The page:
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Megaureter: Symptoms, Diagnosis and Treatment
Definition of Megaureter
A megaureter is an anomaly with a dilated ureter of more than 7–8 mm (Shokeir and Nijman, 2000) (Mouriquand and Wilcox, 1998) (EAU Guidelines); the further division is made according to the cause:
Primary Obstructive Megaureter (POM):
Primary obstructive megaureter is a congenital ureteral dilatation caused by an aperistaltic ureteral segment at the ureterovesical junction. An embryological stop of the ureter development causes disorientation of the muscle fibers and impaired urine flow.
Urography of bilateral primary obstructive megaureter. With kind permission, Prof. Dr. R. Harzmann, Augsburg.
Secondary Obstructive Megaureter:
Increased intravesical pressure, increased bladder wall tension, and scarring lead to the obstruction of the uretero-vesical junction.
Vesicoureteral reflux causes dilatation of the ureter.
Idiopathic (non-obstructive and non-refluxing) Megaureter:
Most newborn megaureters are idiopathic; the cause often remains unclear. Increased urine production, a delay of ureteral maturation, or subclinical obstruction may contribute to the development of a megaureter.
Refluxing and Obstructive Megaureter:
The megaureter is caused by the combination of distal stenosis and vesicoureteral reflux (rare).
Epidemiology of Megaureter
Megaureters account for 20% of cases with prenatally diagnosed hydronephrosis.
Diagnosis of Megaureter
Ultrasound imaging of kidney, ureter, and bladder may differentiate between ureteropelvic junction obstruction and megaureter. The ureter in children is usually less than 5 mm wide.
Urography is also well suited for the differential diagnosis between ureteropelvic junction obstruction and megaureter. Furthermore, imaging provides information about split kidney function.
A voiding cystourethrogram confirms or excludes vesicoureteral reflux or posterior urethral valves.
Renal scintigraphy determines split renal function and distinguishes between real obstruction and idiopathic (non-obstructive) megaureter. The nuclide wash-out 20 minutes after furosemide injection should be more than 50% to rule our significant obstruction.
Retrograde Pyelography and Ureteroscopy:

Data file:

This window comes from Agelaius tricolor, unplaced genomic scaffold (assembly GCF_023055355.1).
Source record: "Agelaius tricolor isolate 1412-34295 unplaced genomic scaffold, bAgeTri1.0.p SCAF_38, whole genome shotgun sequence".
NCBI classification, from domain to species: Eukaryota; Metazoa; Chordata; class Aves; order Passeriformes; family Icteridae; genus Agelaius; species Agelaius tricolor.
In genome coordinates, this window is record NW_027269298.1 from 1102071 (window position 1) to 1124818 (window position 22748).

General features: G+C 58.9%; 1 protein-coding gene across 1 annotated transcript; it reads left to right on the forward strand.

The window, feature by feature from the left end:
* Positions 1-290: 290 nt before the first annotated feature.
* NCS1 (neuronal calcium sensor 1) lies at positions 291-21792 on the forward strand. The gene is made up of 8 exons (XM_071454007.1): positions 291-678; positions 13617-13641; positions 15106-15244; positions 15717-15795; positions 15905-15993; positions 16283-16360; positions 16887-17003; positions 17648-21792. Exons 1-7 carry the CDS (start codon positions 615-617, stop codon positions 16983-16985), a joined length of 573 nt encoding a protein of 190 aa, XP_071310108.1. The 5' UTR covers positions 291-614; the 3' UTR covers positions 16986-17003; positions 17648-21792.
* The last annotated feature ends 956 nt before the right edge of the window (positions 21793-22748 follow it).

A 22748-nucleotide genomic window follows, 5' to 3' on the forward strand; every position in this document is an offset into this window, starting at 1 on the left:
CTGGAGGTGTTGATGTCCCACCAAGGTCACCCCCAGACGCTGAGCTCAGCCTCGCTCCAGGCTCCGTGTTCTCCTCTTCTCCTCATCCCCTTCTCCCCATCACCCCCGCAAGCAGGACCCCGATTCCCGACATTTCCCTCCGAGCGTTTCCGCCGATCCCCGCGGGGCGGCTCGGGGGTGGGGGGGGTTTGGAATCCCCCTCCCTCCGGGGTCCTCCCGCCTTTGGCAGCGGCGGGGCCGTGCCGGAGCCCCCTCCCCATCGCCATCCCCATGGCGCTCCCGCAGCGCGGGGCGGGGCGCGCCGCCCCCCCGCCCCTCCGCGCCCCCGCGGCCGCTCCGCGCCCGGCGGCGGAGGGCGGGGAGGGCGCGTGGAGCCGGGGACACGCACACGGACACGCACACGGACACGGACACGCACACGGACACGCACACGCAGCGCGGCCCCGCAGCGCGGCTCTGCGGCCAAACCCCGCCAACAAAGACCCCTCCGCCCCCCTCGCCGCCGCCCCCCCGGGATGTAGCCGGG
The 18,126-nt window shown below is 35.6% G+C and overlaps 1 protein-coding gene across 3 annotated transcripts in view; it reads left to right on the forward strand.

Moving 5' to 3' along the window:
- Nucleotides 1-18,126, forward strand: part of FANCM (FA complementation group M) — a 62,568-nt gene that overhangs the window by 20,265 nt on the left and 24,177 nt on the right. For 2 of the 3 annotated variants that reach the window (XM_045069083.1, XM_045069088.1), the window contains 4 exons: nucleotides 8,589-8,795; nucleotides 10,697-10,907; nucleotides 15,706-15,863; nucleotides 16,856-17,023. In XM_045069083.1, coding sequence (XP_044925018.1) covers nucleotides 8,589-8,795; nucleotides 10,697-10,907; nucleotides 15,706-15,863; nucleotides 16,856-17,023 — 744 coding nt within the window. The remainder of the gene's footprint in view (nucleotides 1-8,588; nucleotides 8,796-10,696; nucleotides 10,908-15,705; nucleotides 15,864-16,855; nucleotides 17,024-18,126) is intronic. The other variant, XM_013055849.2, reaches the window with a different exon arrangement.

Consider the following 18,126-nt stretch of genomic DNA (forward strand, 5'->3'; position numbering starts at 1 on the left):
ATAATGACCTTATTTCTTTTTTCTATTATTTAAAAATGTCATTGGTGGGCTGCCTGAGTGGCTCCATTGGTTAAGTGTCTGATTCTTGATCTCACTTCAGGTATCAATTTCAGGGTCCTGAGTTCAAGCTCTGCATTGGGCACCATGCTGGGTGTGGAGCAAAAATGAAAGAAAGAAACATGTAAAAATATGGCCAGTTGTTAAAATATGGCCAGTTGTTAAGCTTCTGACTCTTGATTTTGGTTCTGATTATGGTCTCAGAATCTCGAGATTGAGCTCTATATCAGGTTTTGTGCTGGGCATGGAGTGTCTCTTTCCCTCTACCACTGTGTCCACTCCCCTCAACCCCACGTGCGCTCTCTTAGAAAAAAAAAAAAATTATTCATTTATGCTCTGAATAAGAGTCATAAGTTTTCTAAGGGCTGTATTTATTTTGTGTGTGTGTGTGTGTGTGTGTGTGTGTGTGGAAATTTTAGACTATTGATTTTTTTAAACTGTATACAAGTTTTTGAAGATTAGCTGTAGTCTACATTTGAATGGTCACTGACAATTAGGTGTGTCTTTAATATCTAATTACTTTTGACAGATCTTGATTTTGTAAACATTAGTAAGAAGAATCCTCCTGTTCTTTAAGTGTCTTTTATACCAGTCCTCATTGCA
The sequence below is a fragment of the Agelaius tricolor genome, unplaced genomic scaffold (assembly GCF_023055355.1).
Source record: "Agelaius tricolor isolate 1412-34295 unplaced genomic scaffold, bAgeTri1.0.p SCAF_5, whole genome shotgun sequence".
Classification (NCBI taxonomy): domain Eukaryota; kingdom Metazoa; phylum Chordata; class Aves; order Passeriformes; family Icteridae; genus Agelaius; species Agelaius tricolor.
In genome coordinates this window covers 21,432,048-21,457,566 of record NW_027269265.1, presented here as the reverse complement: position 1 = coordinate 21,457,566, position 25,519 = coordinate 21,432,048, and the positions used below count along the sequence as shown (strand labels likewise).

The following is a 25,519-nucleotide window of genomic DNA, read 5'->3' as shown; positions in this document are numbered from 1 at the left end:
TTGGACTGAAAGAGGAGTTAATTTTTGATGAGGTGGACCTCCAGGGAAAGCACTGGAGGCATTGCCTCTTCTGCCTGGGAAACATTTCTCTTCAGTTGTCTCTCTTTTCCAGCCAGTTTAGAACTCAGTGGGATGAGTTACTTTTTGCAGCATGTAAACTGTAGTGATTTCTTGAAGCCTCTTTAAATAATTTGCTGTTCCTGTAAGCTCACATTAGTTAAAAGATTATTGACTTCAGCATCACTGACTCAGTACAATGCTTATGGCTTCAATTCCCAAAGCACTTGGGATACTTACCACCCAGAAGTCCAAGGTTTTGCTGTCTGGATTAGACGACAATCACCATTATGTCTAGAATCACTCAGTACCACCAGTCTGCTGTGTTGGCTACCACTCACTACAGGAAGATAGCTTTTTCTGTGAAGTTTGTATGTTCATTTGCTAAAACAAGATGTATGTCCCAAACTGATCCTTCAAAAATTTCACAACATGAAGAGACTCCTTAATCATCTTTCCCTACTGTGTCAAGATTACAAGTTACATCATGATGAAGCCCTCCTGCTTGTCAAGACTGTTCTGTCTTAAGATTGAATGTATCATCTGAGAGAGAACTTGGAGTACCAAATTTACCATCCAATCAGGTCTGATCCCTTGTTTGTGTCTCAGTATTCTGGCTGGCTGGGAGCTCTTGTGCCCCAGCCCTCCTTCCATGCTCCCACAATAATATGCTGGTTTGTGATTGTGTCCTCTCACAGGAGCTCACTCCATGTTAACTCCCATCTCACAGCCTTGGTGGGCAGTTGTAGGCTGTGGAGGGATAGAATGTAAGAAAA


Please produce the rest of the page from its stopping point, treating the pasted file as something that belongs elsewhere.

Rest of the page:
Retrograde pyelography and URS are indicated for unclear cases, e.g., to rule out malignancy or ureterolithiasis after diagnosis in adult life [fig. primary obstructive megaureter].
Whitaker Perfusion Test:
With the help of a percutaneous nephrostomy, the renal pelvic pressure is determined during a flow rate of 10 ml/min. A Whitaker test is indicated if renal scintigraphy is unclear, especially in poor kidney function.
Treatment of Megaureter
Treatment of Obstructive Megaureter:
The primary obstructive megaureter in children has a relevant spontaneous healing rate. Indications for an intervention (balloon dilatation or surgery) are a significant obstruction, recurrent febrile UTI, or progressive loss of kidney function.
Balloon dilatation and temporary DJ ureteral stent over several months, success rates of 25–90% are reported (Kassite et al., 2018).
Surgical treatment of an obstructive megaureter includes excision of the narrow ureteral segment, ureter modellage (folding or vessel-sparing longitudinal resection), and ureteroneocystostomy.
Treatment of Secondary Obstructive Megaureter:
Treatment of the underlying disease should be sufficient.
Please see section vesicoureteral reflux, in most cases medical management is sufficient. If surgery is necessary, ureteroneocystostomy after ureter modellage is the technique of choice.
Observation and conservative treatment (of e.g., infections) is sufficient.
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Index: 1–9 A B C D E F G H I J K L M N O P Q R S T U V W X Y Z
EAU guidelines: Paediatric Urology
Shokeir und Nijman 2000 SHOKEIR, A. A. ; NIJMAN,
Primary megaureter: current trends in diagnosis and treatment.
In: BJU Int
86 (2000), Nr. 7, S. 861–8
Wilcox und Mouriquand 1998 WILCOX, D. ;
Management of megaureter in children.
In: Eur Urol
34 (1998), Nr. 1, S. 73–8
Deutsche Version: Megaureter